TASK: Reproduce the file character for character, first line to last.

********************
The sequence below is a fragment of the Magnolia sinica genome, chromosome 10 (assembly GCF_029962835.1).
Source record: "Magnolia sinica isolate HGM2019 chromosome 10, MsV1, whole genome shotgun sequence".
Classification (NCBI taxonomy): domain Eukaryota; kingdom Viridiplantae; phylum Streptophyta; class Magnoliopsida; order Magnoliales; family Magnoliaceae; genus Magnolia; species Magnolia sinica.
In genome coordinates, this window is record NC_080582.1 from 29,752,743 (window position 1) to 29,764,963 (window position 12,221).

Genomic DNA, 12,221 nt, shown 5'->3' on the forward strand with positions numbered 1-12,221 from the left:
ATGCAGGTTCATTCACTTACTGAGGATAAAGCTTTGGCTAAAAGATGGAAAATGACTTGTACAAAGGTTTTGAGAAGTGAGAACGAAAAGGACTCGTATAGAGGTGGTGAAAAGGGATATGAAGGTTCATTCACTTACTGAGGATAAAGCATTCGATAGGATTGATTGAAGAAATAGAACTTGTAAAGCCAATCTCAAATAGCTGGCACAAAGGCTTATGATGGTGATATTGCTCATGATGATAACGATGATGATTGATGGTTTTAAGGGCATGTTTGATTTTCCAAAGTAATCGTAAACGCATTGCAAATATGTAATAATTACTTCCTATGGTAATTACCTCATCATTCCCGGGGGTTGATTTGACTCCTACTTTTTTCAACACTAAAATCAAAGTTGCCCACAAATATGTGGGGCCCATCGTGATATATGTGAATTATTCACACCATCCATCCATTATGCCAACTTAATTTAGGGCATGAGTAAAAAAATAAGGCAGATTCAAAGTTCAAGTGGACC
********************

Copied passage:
The sequence below is a fragment of the Magnolia sinica genome, chromosome 10 (assembly GCF_029962835.1).
Source record: "Magnolia sinica isolate HGM2019 chromosome 10, MsV1, whole genome shotgun sequence".
Classification (NCBI taxonomy): domain Eukaryota; kingdom Viridiplantae; phylum Streptophyta; class Magnoliopsida; order Magnoliales; family Magnoliaceae; genus Magnolia; species Magnolia sinica.
In genome coordinates, this window is record NC_080582.1 from 29,752,743 (window position 1) to 29,764,963 (window position 12,221).

Genomic DNA, 12,221 nt, shown 5'->3' on the forward strand with positions numbered 1-12,221 from the left:
ATGCAGGTTCATTCACTTACTGAGGATAAAGCTTTGGCTAAAAGATGGAAAATGACTTGTACAAAGGTTTTGAGAAGTGAGAACGAAAAGGACTCGTATAGAGGTGGTGAAAAGGGATATGAAGGTTCATTCACTTACTGAGGATAAAGCATTCGATAGGATTGATTGAAGAAATAGAACTTGTAAAGCCAATCTCAAATAGCTGGCACAAAGGCTTATGATGGTGATATTGCTCATGATGATAACGATGATGATTGATGGTTTTAAGGGCATGTTTGATTTTCCAAAGTAATCGTAAACGCATTGCAAATATGTAATAATTACTTCCTATGGTAATTACCTCATCATTCCCGGGGGTTGATTTGACTCCTACTTTTTTCAACACTAAAATCAAAGTTGCCCACAAATATGTGGGGCCCATCGTGATATATGTGAATTATTCACACCATCCATCCATTATGCCAACTTAATTTAGGGCATGAGTAAAAAAATAAGGCAGATTCAAAGTTCAAGTGGACC